With the aim of promoting a culture of compliance best practice, the office is responsible for anything from rolling out and communicating policies and developing training materials on codes of conduct to working with auditors to coordinate and direct investigations. The office provides interpretation of policies and procedures and advisory and monitoring services across the firm. To be successful in such a role requires excellent communication and interpersonal skills. 
Where are the skills coming from? 
The short answer – many different places. As compliance is a relatively new function, it has been a challenge for most employers to hire competent people interested in the work into these roles. There is also a growing realisation that the skills involved in setting up the function differ from the on-going management of the function. In many instances, our clients have tended to hire a lawyer for the senior / “head of” role and often moved someone across from the existing legal team. There is often some education and persuasion required for lawyers to take on such a position. However, the carrot tends to be the “head of” title and the opportunity to manage the function.  Mostly, lawyers moving into these positions have come from inhouse roles but, given the rise of the regulatory lawyer, even private practice lawyers can make the move into the compliance function.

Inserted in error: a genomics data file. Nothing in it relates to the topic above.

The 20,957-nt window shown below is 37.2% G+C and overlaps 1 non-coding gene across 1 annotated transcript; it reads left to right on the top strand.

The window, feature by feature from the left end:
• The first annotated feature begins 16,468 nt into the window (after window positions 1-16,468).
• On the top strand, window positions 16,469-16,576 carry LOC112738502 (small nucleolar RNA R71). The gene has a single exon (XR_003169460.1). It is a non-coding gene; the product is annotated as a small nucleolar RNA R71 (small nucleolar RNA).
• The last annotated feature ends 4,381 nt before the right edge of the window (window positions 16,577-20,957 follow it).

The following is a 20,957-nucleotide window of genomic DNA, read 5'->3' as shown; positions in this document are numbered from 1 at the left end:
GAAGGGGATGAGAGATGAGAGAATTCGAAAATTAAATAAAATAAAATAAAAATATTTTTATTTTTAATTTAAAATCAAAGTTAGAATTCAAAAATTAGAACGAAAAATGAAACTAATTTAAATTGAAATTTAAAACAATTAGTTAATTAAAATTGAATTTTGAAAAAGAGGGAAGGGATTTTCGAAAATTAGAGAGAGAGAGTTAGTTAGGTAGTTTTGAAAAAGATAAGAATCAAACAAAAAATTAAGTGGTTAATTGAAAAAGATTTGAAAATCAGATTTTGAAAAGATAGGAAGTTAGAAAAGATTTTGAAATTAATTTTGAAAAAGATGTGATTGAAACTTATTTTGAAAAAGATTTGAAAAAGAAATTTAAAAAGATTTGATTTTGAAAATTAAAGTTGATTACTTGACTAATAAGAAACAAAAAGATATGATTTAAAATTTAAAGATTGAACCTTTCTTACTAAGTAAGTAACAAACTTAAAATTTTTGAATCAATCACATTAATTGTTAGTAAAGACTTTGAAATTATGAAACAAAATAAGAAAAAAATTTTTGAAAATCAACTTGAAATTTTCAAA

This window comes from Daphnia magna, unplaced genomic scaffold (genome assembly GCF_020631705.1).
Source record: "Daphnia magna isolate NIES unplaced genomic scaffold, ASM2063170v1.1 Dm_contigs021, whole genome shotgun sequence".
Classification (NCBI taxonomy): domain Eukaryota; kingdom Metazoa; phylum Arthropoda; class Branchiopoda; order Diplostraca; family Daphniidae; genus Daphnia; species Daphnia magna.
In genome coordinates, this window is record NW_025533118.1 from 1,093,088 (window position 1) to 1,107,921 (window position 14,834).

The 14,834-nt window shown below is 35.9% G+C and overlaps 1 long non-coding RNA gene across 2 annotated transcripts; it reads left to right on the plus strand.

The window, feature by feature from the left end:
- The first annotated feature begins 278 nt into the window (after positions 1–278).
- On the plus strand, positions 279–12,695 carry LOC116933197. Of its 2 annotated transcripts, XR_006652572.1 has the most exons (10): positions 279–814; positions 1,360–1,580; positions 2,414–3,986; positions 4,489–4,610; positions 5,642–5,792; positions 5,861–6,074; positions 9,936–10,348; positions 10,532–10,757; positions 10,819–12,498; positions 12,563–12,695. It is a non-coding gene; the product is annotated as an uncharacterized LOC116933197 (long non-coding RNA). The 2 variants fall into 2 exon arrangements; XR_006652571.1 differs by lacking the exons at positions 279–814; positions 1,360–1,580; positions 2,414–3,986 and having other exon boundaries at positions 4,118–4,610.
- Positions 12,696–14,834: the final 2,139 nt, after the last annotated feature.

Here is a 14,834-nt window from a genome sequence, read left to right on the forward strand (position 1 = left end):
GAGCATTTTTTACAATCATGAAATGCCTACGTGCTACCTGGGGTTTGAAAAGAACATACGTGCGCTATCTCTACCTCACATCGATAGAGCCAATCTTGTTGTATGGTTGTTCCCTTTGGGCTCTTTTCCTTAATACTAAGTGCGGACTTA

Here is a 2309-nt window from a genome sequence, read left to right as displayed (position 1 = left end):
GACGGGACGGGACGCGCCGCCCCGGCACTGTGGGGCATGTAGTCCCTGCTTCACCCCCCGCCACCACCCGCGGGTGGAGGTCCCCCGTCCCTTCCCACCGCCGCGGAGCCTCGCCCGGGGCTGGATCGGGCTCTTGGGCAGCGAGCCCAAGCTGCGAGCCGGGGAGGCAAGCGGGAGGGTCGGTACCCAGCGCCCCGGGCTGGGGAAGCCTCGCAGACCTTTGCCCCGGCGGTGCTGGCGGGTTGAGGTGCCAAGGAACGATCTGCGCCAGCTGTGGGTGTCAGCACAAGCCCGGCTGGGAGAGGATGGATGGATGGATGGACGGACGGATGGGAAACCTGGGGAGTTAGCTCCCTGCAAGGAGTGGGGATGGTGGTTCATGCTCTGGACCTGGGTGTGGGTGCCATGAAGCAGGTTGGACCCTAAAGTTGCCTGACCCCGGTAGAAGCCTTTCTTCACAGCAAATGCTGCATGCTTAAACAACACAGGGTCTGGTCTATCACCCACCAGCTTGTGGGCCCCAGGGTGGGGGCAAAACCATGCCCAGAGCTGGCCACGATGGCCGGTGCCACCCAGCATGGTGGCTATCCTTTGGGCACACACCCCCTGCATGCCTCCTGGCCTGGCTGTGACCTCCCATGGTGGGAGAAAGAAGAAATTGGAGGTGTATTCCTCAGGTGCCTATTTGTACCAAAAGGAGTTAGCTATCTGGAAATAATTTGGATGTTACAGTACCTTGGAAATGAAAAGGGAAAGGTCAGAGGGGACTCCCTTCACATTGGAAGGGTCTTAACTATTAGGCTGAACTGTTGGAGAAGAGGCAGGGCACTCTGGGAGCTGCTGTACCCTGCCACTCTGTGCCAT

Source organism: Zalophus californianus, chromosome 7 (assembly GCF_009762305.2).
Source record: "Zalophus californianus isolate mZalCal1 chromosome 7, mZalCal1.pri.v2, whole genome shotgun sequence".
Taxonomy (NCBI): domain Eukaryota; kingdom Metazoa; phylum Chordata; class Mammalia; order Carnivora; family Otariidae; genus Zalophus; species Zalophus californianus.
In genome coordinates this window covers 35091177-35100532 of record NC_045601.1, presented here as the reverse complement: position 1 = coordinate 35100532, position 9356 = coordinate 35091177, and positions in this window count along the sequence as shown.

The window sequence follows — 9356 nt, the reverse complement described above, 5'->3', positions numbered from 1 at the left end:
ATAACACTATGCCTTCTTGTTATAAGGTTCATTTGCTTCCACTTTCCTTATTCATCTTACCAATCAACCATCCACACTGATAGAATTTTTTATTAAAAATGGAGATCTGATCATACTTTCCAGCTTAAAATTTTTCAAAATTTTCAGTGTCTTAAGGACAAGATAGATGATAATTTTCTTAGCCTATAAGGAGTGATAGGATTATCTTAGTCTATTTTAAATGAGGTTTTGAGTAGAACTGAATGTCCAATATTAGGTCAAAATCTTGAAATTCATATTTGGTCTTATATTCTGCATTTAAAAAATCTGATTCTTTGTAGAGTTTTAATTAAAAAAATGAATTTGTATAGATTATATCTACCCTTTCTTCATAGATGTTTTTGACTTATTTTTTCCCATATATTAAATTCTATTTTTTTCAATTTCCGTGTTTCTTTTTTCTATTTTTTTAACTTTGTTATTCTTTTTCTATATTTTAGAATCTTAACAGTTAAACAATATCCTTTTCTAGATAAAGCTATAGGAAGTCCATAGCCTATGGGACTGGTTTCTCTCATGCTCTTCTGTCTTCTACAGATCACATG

The talent pool also includes senior management, who most likely are the champions of the values and best practices of a firm and have direct access to the CEO for sign off and support. Compliance teams, in general, are only successful if endorsed by senior management within the organisation. A good compliance culture needs to be driven from top to bottom and is dependent on a positive relationship with each business unit.   
Professionals with an internal audit / Big 4 background are also very popular within the compliance function. Non-legal professionals, such as internal auditors, finance professionals covering regulatory matters within specific industries and senior management who might be country-level management, can also add value when tasked with regional compliance work. 
In this case, compliance usually covers regional remits, mainly looking after general compliance, antitrust, anti-bribery and corruption, internal investigations, the roll-out of ethics and related compliance programs, training and reporting to global heads of compliance. In listed companies, however, lawyers or Chief Financial Officers (CFOs) will be responsible for programs. It is imperative that recruitment partners fully understand the remit of a compliance hire, the landscape within which the organisation operates and the compliance culture. The talent pool in Asia is finite and the compliance function is still developing. However, if clients can understand the limitations and be flexible with different recruitment tactics, a solution can be found. Communication is very important when working with recruiters and it is important to recognise that as the market evolves, it will be an ongoing education process for everyone. The key is to be flexible and consider creative solutions that help us find the perfect professional for each role. 
At Aquis Search, we have successfully completed numerous, complex searches for clients with diverse and unique needs within the compliance function.